Tuesday, 11 Muharram 1444 / 09 August 2022

Govt to empower indigenous people in managing coastal areas

Selasa 17 Dec 2013 08:29 WIB

Red: Julkifli Marbun

An oil and gas block off Aru Island (in red) is among 18 blocks offered in government's auction. (map)

An oil and gas block off Aru Island (in red) is among 18 blocks offered in government's auction. (map)

Foto: en.wikipedia.org

REPUBLIKA.CO.ID, JAKARTA -- Indigenous people and small fishermen will be empowered for the better management of coastal areas and small islands, a senior official stated.

"Indigenous people and small fishermen will be involved in planning and zoning the coastal area management system and will be at par with the government and businesses," Director General of Coastal Areas and Small Islands Affairs of the Ministry of Marine Affairs and Fisheries Sudirman Saad said here on Monday.

The director general noted that the Working Committee of the House of Representatives (DPR) has agreed to revise Law No. 27 / 2007 on the management of coastal areas and small islands.

The agreement will be taken to the DPR's plenary session for endorsement in its current 2013 sitting period.

"With regards to the zoning system, three legal points have been agreed upon: the empowerment of the indigenous people and small fishermen, provisions on foreign investment and the licensing system," Sudirman added.

He said the three legal norms will empower indigenous people and small fishermen. He further added that the people can initiate a proposal with regards to zoning plan in coastal areas and small islands.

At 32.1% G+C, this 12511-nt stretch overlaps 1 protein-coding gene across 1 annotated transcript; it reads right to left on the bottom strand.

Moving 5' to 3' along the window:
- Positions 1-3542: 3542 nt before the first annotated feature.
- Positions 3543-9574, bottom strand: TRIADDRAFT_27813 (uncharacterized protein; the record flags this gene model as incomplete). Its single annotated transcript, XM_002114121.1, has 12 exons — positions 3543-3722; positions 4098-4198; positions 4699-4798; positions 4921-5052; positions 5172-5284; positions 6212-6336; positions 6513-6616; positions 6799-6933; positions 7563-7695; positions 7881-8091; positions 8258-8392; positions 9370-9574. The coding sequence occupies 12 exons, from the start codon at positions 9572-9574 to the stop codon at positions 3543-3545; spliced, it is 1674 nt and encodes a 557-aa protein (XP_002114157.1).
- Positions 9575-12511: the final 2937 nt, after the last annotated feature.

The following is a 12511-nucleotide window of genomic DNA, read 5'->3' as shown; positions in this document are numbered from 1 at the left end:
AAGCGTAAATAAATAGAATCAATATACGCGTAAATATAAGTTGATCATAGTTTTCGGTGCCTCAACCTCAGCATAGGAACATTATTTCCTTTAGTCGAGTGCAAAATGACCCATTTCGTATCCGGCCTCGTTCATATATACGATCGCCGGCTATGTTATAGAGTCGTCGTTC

"The revision of the law also offers recognition to the rights of indigenous people to plan their coastal areas, which they have been handling since generations," the director general stated.

Traditional fishing areas of small fishermen will get recognition by including the areas into the zoning region as a sub-zone to offer proper protection.

Sudirman added that foreign investment in small islands is still relatively limited.

There were only two investment proposals in 2013: a marine tourism investment proposal in Anambas Island and a mining investment proposal in Bangka Island.

"As per the revised law, foreign investment is regulated in a way that will not harm the national interests," he stated.

He said that foreign investment was not banned, but was accompanied by several requirements, such as the obligation to cooperate with local partners on small islands with no inhabitants and not yet exploited by the local people.

Foreign investors also need to disinvest their share and facilitate technological transfer to their local partners.

He said that there were two types of licenses under the law's revision: a location permit and an exploitation permit.

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